According to a recent OECD Employment Outlook report, the sales of robots increased by over 200% (estimated) during the period of 2011-20 while it had increased by 50% during 2001-10. What has become increasingly evident is using complimentary capabilities of both humans and technologies can result in better outcomes—even newer and otherwise unimaginable outcomes. As countries deal with the pandemic and ease lockdown restrictions, this presents organisations with an opportunity: to lead the way and accelerate transformation through virtualisation of their operating models driven by increased digitisation of operations.

When we refer to virtualisation, we are not limiting this concept to any particular function, industry, or location. For example, virtualisation can play a key role in core manufacturing and supply chain operations through setting up an integrated command centre, leveraging principles of Industry 4.0, or enablement of employee onboarding and engagement in a virtual environment. However, as organisations traverse through this transformation journey and adopt Future of Work principles, they will need to take a 360-degree view across the following dimensions: work (what), workforce (who), and workplace (where).

What will work look like in the future?

According to the World Economic Forum, by 2022, machines will conduct 62% of information and data processing tasks. However, the report also highlights while this transformation may lead to a loss of nearly 1 million jobs, it will also see a gain of around 1.74 million new roles. Hence, while we increasingly see organisations leverage technologies to automate transactional tasks, we are also increasingly seeing the marketplace value of emerging skillsets to perform highly complex, customised, and unpredictable tasks also rising at the same time. We are increasingly seeing successful organisations—referred to as exponential organisations—being those that have been able to, among other things, complement their workforce capabilities with machine intelligence to scale impact and accelerate growth for their businesses. A leading medical device company was able to effectively integrate cloud technologies and IoT on testing devices to complement human capabilities, thereby increasing testing productivity and enhancing the experience of patient care.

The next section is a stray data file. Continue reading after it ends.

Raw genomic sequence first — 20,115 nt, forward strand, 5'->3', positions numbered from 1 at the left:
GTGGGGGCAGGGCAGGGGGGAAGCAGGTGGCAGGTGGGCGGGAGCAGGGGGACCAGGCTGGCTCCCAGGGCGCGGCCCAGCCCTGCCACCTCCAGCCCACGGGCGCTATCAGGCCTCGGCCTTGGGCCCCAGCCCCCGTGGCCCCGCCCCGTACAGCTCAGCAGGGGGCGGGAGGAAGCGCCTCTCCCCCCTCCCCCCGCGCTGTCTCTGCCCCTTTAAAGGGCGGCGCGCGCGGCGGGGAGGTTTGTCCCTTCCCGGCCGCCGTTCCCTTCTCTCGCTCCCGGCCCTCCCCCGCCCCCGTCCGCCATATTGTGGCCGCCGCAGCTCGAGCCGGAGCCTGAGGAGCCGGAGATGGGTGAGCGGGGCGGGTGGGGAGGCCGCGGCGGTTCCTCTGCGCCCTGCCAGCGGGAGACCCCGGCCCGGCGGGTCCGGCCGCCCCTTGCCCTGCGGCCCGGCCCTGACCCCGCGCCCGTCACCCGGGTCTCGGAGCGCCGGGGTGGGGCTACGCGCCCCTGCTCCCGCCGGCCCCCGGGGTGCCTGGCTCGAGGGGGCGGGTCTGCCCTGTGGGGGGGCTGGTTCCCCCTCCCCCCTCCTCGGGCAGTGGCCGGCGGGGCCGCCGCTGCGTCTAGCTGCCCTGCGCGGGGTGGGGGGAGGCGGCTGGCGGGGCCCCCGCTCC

How will workforce models change?

Given that work is transforming, there is a need for the workforce to adapt to the changing scenario as well. According to Deloitte’s 2020 Global Human Capital Trends survey, 53% organisations believe that greater than half of their workforce will need to change their skills and capabilities in the next three years. With the advent of Future of Work, organisations are expected to move away from the traditional “Attract, Develop, and Retain” model to the new “Access, Curate, and Engage” model. This new model will enable them to build a multi-channel workforce strategy to tap into capabilities from the broader talent continuum that leverages a mix of traditional full-time employees, joint ventures, contractors, freelancers, crowds, and robots. In addition, organisations would need to invest in not only workforce re-skilling but also long-term workforce curation by developing capabilities in conjunction with addressing near-term skill requirements to foster holistic organisational resilience.

How does this affect the workplace?

The transformation also disrupts the definition of a workplace. Given the experience over the last few months, organisations are evaluating the need for physical proximity and co-location to get work done. The advent of digital collaboration solutions is seen to have successfully allowed for more distributed teams. Organisations are re-examining their processes and work through a virtual environment lens across key dimensions—proximity, regulatory, complexity, and disruption risk. Another key trend in the context of virtualisation has been the emergence of agile organisations that are able to move beyond hierarchy-based models to drive faster team-based decision-making. For example, a global banking organisation was able to reduce their time-to-market, increase employee engagement and productivity by forming cross-functional teams that were empowered to operate and make decisions than to go through the traditional hierarchy driven decision-making process.

With the onset of virtualisation, an increasing number of organisations are accelerating their transition towards the Future of Work operating model. As they traverse this journey, it is imperative for them to leverage a range of strategies, which holistically address dimensions of work, workforce, and workplace in order to maintain a competitive advantage and stay ahead of the curve.

Views are personal. The author is partner, Deloitte India

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